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Welcome to the blog of Robert Purse

Mostly concerned with 'stuff' about Good Corporate Governance and the Management of People. Up-dated (I hope) monthly and earlier stuff will be posted on my 'Articles' page. Feel free to quote/use the material posted, but an attribution would give me a'warm glow'.


A reasonable question given the many failures in good corporate governance that we have seen, but I think that it depends upon your perspective. If you are a legislator, or regulator, then the answer is likely to be yes. Legislators and regulators have a desire/need to be seen to be doing something. This ‘something’ is invariably about compliance; it is about ticking boxes, an approach to good governance that has consistently failed.

Legislation and Regulation are external. Good corporate governance is internal.

Legislators and regulators tend to focus, not entirely exclusively I’ll admit, on financial issues and professional standards. They seem to be incapable of accepting that it is people, their values and their behaviours that deliver sustainable good governance. Iain Wright, Chairman of the UK Parliament’s Business Innovation and Skills Committee, says that “Irresponsible business behaviour and poor corporate governance ill serves workers, but it also tarnishes the reputation of business and undermines public trust in enterprise. We need to look again at the laws that govern business and how they are enforced”. I do not doubt that Mr Wright and his colleagues are well motivated, but it seems to me that he and they are missing the point. Legislators and regulators can concoct more laws and regulations with ever more draconian penalties for non-compliance, but do they really do anything to foster a culture of good corporate governance?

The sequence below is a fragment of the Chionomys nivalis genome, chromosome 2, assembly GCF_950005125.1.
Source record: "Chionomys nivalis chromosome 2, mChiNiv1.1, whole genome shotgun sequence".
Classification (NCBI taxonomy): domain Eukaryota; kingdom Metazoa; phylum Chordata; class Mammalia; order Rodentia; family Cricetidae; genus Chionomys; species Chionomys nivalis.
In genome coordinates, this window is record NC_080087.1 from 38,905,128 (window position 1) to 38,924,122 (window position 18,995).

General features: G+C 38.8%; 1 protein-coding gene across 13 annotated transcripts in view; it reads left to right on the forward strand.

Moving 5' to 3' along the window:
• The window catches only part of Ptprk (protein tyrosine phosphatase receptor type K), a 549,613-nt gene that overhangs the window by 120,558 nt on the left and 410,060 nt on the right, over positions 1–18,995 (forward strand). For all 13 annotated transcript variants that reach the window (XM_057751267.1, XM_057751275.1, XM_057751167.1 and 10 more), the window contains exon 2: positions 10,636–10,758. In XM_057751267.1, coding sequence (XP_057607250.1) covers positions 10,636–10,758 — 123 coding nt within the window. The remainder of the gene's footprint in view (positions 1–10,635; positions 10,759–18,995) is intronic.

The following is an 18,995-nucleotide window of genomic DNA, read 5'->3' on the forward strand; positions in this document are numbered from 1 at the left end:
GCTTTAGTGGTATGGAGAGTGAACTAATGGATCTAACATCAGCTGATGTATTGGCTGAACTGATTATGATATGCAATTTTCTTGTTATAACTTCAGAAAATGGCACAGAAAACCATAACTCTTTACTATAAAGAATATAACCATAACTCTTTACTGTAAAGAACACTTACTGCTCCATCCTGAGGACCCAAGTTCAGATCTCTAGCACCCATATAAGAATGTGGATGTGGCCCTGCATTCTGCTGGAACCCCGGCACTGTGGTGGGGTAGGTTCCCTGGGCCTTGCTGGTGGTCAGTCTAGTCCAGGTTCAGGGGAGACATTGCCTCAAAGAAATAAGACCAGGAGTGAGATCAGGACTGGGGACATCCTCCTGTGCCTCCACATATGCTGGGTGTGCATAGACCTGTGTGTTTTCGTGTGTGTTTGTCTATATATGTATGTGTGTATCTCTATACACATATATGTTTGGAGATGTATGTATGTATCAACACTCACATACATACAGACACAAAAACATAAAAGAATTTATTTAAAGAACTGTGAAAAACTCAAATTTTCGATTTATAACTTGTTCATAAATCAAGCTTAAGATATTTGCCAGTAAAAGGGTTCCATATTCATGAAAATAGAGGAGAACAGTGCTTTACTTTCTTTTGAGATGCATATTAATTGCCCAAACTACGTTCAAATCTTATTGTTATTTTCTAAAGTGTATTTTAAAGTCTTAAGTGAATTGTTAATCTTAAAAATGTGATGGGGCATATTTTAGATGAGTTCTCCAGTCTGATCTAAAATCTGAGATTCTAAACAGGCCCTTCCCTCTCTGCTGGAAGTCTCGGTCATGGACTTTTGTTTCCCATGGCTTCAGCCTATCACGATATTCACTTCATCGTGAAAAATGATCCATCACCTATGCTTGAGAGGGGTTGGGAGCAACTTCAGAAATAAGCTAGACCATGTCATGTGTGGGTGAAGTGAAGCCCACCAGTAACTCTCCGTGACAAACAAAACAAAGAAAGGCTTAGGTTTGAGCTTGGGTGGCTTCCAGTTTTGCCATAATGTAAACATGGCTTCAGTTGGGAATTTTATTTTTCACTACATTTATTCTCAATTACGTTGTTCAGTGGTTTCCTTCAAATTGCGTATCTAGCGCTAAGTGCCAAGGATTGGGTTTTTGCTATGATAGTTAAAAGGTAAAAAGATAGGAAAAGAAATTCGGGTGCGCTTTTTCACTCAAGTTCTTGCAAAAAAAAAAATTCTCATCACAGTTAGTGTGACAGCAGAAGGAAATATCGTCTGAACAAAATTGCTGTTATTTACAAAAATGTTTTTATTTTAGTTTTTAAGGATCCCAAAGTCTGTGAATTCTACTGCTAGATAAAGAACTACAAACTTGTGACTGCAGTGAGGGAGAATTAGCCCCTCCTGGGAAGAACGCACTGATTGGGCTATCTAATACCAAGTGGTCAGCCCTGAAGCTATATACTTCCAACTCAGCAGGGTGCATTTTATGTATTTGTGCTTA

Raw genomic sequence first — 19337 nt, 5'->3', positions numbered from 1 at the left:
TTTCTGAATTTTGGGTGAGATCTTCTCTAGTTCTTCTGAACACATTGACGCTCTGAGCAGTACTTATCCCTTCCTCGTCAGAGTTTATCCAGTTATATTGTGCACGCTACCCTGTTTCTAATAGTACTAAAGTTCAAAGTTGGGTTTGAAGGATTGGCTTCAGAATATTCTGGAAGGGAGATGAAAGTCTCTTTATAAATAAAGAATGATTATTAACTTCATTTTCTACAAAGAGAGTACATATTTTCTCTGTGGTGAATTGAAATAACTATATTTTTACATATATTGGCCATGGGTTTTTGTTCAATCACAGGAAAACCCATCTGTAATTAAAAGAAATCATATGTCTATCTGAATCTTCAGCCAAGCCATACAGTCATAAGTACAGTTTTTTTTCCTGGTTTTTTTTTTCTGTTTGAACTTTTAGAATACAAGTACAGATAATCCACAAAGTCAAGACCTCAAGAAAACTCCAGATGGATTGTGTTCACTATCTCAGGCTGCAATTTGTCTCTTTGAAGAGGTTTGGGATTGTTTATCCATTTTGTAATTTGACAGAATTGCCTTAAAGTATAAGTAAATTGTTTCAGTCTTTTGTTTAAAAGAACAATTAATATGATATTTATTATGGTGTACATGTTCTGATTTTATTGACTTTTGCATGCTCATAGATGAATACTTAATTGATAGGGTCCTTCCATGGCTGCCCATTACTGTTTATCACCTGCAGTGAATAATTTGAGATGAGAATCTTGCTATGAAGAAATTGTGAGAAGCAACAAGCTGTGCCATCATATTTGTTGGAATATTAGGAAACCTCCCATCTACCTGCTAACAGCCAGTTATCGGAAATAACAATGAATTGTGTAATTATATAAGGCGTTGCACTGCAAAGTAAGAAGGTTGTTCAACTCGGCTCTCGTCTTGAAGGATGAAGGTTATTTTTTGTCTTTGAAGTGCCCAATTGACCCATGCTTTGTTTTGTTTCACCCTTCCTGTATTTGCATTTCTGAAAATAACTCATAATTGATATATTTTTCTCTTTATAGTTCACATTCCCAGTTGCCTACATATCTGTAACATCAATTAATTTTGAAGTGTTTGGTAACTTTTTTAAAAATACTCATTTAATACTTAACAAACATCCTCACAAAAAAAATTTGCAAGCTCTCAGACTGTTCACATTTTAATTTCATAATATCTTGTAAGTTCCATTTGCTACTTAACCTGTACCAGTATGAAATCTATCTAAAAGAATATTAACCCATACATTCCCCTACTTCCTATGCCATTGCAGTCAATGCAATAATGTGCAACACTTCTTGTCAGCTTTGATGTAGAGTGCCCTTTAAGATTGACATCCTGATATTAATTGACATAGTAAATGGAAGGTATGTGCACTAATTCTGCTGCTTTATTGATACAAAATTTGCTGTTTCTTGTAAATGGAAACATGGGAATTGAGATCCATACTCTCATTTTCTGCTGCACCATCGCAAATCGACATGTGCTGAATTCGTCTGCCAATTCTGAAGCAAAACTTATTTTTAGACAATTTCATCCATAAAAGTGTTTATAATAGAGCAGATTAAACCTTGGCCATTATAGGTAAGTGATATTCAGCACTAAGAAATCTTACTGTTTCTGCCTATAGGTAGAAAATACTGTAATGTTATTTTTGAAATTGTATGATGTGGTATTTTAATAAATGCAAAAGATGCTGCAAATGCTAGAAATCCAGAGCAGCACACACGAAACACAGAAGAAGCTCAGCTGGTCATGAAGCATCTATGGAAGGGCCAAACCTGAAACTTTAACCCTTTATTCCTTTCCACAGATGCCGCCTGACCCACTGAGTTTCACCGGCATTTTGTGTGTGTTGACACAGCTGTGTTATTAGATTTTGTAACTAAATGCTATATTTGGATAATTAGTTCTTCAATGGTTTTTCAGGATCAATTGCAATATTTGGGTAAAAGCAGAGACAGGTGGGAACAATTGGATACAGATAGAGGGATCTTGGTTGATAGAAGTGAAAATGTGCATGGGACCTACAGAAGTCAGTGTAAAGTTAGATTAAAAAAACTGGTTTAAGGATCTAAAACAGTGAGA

Ever more draconian penalties for non-compliance encourage a ‘compliance culture’, not a culture of good corporate governance.

Would the efforts of our legislators and regulators be rather better spent on educating and informing organisations on the benefits of good corporate governance? Let us consider some of the known facts about good corporate governance:

  • It helps ensure that organisations have an engaged and well-motivated workforce;
  • It helps to promote a positive organisation culture;
  • It enhances your organisation’s reputation with customers and suppliers;
  • It helps to ensure that all your people have shared values and behaviours;
  • It contributes to your organisation’s longevity/sustainability; and,
  • It helps to avoid/reduce a culture of blame and greed.

Good corporate governance, not legislation and regulation, that is good for organisations, good for success and good for sustainability.

Codes of Conduct

It does seem that our many and various professional institutions and ‘guardians’ of corporate governance are intent upon out-doing the legislators and regulators. Do we really need the current proliferation of codes of conduct? Many of these codes are specific to particular professions e.g. accountancy, medicine, nursing and teaching; they are largely concerned with the professional standards of individuals in their respective professions. Important as they doubtless are, they are not directly concerned with the implementation and promotion of good corporate governance.